The Soviet Union welcomed visitors, at least for a while. In the words of historian Michael David-Fox, “Soviet tourism would show enemies strength and turn neutral visitors into friends.” Tourists also brought with them much-needed hard currency in the form of dollars, pounds, and deutschmarks. The notorious Soviet travel agency, Intourist, was founded in 1929 (its chairman was Stalin’s brother-in-law). A United Press story from September of that year noted that 4000 foreigners had visited the Soviet Union by the end of August, 3000 of whom were Americans. Even assuming for Intourist inflation, it was a significant number.
With offices in New York, Berlin, and London, Intourist offered a set number of itineraries for travelers to chose from. In 1931, there were 12; two years later there were 36. Once in the Soviet Union, tourists found crumbling accommodations (Travers noted that the walls were already peeling in her “very modern, very ugly, very new” hotel in Leningrad), and monotonous meals. Whether traveling in a group or individually, they were assigned an interpreter to guide them through a heavy schedule of frequently stultifying wonders. Travers’s group visited a footwear factory, model daycare, and prison (she refused to tour the “House of Prostitutes”). Wandering about unaccompanied was forbidden. Visitors wondered if they were being spied upon. They usually were.
Besides intelligence gathering, another reason guides stuck to tourists like flypaper was to avoid embarrassing incidents. On a VOKS tour in 1936 (the acronym stood for the All-Union Society for Cultural Relations with Foreign Countries; founded in 1925, the organization encouraged just that), a group of visiting intelligentsia was taken to the wrong section of the Bolshevo commune outside Moscow. One of them (the pacifist feminist Gabriele Duchene) was approached by a young man, who introduced himself as the missing stepson of the Cubist sculptor Jacques Lipchitz, stated that he had been held against his will for the past six years, and begged her to take a message to his mother in France.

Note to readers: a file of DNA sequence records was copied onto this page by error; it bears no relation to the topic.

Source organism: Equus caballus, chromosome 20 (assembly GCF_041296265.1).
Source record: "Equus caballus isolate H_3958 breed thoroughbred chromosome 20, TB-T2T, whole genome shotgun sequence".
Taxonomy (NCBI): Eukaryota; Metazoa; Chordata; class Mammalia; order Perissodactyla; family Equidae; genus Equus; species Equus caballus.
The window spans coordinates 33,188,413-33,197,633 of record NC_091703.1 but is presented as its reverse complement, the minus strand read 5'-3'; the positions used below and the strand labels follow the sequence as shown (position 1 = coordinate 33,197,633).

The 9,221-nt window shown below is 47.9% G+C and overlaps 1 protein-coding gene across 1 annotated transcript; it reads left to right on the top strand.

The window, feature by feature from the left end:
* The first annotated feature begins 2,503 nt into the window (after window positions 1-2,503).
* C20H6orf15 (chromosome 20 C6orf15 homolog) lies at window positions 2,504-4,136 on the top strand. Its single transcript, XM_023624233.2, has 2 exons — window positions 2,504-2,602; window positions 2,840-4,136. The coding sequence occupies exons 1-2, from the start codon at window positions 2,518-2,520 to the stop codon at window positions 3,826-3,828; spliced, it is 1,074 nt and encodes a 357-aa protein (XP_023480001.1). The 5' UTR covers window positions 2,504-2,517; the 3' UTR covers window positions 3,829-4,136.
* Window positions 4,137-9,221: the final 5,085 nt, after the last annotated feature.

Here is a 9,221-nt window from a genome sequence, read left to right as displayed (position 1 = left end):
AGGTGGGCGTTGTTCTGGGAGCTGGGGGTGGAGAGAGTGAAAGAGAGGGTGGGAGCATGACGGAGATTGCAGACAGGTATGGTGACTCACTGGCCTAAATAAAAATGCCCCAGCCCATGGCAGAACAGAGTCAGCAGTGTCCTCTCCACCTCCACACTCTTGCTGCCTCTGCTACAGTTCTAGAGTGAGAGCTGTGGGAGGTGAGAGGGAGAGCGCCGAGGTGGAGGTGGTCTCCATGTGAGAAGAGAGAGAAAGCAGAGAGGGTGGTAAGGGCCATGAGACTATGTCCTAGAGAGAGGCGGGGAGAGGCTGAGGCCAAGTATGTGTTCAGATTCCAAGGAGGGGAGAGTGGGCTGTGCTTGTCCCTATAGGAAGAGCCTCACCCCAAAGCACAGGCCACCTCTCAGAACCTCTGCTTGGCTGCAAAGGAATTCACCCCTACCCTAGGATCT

Lipchitz’s stepson, Andre Shimkevich, was finally released from prison in 1957 (for a time in 1947, he shared a cell with humanitarian Raoul Wallenberg). Most weren’t as lucky — a million or more people died during Stalin’s purges in the 1930s, disappeared for “counter-revolutionary activities” and other trumped up charges. It turns out that Health Resorts of the USSR was the purest sort of propaganda, presenting the fruits of a workers’ paradise of which only a very few were allowed to partake. Of course, by the time the book was received by the Oakland library system, World War II was raging (the Battle of Stalingrad began three months later). It was never checked out.
PLANET OF PERIL: THE SHIFTERS | THE CONTROL OF CANDY JONES | VINCE TAYLOR | THE SECRET VICE | LADY HOOCH HUNTER | LINCOLN ASSASSINATION BUFFS | I’M YOUR VENUS | THE DARK MARE | SPALINGRAD | UNESCORTED WOMEN | OFFICE PARTY | I CAN TEACH YOU TO DANCE | WEARING THE PANTS | LIBERATION CAN BE TOUGH ON A WOMAN | MALT TONICS | OPERATION HIDEAWAY | TELEPHONE BARS | BEAUTY A DUTY | THE FIRST THRIFT SHOP | MEN IN APRONS | VERY PERSONALLY YOURS.
MORE LYNN PERIL at HILOBROW: PLANET OF PERIL series | KLUTE YOUR ENTHUSIASM: BLOW-UP | MUSEUM OF FEMORIBILIA series | HERMENAUTIC TAROT: The Waiting Man | KIRB YOUR ENTHUSIASM: Young Romance | CROM YOUR ENTHUSIASM: Fritz Leiber’s Conjure Wife | HILO HERO ITEMS on: Tura Satana, Paul Simonon, Vivienne Westwood, Lucy Stone, Lydia Lunch, Gloria Steinem, Gene Vincent, among many others.